KPBS AIRDATE: MARCH 2, 2001
Something old, something new: Chekhov’s “Uncle Vanya” and Sledgehammer’s “Devil’s River.” In other words, a re-construction and a deconstruction.
At Lamb’s Players Theatre, the 110 year-old Chekhov play is a modern tale, told in a crisply contemporary adaptation by playwright David Mamet. Robert Smyth, precariously balancing two different hats, serves as director and title character. His Vanya is a broken Everyman, put-upon and deluded, undergoing a midlife crisis. Everything is a bit damped down in this production, which completely captures the lassitude of these lives of quiet desperation but falls short in highlighting the humor. The piece proceeds at a languorous pace, though it’s not as lugubrious as some Chekhovian presentations.
Nick Cordileone fares best as the disillusioned doctor. Deborah Gilmour Smyth is engaging as the bored young wife of an aging intellectual sham, but she’s not quite the irresistible flame that draws all the rest of the moths perilously close, bringing a whole neighborhood to its knees. The remainder of the cast, like the design and technical support, are solid, if not stellar. The live musical accompaniment is delightful, if sometimes repetitive. Deborah Smyth adroitly arranged the traditional Russian folksongs and composed some new ones for the three onstage musicians.
Equally well-intentioned but also flawed is the ensemble-created premiere at Sledgehammer Theatre — “The Devil’s River,” conceived and directed by Kirsten Brandt. There’s more than a little disillusionment and despair here, too, in this demythologizing of the Old West. Snippets of stories and folktales, morals and amorality intertwine at a dizzying pace. The conceit doesn’t always work; the text is lightweight, but as so often at Sledge, it is subordinate to the look and feel of the piece. Brandt is a visceral, muscular director; her stage pictures are often glorious. But her storytelling is frequently so convoluted that the point is lost. A writer-editor would serve this production well; not all excellent ensemble actors do great playwrights make. The performances of Betty Matthews, Melissa Supera and Jessa Watson really do stand out, which maybe they shouldn’t in such a collaborative piece. The scenic design looks downright dangerous, but the lighting, costumes and sound are aptly evocative. There’s so much inventiveness here, it’s a pity so much is also lost in the myth-twisting miasma. But nobody even dares attempt what Sledgehammer does, and nobody does it better. More power to them… and more editing, too.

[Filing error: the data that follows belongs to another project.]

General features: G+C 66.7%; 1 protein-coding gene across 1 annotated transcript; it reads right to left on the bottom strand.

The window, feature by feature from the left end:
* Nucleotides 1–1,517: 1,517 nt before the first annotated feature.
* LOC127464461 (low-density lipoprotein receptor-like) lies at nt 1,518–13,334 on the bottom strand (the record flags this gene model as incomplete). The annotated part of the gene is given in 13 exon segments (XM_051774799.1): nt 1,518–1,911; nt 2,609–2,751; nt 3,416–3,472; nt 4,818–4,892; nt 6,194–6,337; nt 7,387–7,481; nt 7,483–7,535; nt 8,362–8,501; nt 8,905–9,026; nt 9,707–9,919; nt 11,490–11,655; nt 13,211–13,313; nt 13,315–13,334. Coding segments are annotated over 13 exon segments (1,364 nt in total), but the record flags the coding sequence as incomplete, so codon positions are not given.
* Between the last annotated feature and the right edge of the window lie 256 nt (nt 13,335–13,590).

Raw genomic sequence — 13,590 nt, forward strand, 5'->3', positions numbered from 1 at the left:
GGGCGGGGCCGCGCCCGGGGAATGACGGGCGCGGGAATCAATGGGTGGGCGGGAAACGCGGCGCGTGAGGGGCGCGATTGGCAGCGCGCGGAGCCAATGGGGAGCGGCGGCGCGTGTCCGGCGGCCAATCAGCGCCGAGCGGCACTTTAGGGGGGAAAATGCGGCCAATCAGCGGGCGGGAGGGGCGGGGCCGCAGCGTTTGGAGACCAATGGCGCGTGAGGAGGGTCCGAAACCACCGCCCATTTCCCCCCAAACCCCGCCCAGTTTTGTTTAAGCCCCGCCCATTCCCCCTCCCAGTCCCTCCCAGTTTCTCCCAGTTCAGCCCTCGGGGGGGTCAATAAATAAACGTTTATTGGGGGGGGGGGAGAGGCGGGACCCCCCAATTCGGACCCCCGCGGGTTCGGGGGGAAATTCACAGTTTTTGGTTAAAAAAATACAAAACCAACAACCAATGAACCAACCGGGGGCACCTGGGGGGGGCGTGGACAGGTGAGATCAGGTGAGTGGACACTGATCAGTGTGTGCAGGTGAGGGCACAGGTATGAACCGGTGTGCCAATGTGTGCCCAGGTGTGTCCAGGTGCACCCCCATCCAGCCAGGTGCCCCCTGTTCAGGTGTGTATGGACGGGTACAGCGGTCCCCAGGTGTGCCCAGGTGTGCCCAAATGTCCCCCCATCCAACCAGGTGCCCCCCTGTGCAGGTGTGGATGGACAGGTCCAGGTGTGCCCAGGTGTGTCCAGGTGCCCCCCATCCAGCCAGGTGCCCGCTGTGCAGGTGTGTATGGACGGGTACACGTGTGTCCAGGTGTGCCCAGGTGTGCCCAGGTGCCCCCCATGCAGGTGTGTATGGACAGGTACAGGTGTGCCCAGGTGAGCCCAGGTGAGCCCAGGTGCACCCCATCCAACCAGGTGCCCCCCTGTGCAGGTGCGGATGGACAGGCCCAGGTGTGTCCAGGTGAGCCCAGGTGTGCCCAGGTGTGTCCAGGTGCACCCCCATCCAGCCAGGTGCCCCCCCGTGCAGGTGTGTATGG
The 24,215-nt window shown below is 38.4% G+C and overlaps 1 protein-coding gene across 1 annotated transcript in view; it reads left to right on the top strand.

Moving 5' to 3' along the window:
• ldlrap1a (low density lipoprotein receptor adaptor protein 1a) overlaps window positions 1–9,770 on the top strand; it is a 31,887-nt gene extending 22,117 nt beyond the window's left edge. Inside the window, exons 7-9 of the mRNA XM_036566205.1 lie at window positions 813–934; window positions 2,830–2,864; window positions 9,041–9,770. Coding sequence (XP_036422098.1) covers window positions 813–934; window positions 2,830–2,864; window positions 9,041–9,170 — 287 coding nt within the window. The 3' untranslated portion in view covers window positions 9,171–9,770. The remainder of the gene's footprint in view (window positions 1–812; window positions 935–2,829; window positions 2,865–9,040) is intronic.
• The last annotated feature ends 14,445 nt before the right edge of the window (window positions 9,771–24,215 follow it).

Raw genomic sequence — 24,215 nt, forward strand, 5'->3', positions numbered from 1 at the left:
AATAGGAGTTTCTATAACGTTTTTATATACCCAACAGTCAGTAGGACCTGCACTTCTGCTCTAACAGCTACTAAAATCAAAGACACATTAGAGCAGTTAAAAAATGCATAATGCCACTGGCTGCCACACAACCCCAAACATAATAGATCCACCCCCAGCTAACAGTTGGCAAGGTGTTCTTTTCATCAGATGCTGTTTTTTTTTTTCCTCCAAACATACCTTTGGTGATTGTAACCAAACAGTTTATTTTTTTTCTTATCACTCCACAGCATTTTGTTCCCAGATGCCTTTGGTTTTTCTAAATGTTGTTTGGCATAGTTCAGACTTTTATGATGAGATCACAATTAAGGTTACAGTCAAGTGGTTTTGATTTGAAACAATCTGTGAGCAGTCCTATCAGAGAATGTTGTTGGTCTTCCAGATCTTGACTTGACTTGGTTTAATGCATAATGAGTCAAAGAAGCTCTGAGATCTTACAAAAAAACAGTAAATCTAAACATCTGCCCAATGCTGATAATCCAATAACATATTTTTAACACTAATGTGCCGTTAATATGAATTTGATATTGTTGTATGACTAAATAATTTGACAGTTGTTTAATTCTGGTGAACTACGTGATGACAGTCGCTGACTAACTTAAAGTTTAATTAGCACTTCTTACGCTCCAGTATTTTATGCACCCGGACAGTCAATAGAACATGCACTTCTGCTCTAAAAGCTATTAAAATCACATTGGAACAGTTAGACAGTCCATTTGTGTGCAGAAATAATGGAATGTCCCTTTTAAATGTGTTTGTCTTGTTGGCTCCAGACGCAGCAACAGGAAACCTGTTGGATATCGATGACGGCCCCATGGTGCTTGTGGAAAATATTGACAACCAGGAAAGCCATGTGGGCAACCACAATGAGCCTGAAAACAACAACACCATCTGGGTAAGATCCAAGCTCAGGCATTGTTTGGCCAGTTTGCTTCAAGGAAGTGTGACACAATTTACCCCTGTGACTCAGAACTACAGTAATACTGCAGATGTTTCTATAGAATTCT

©2001 Patté Productions Inc.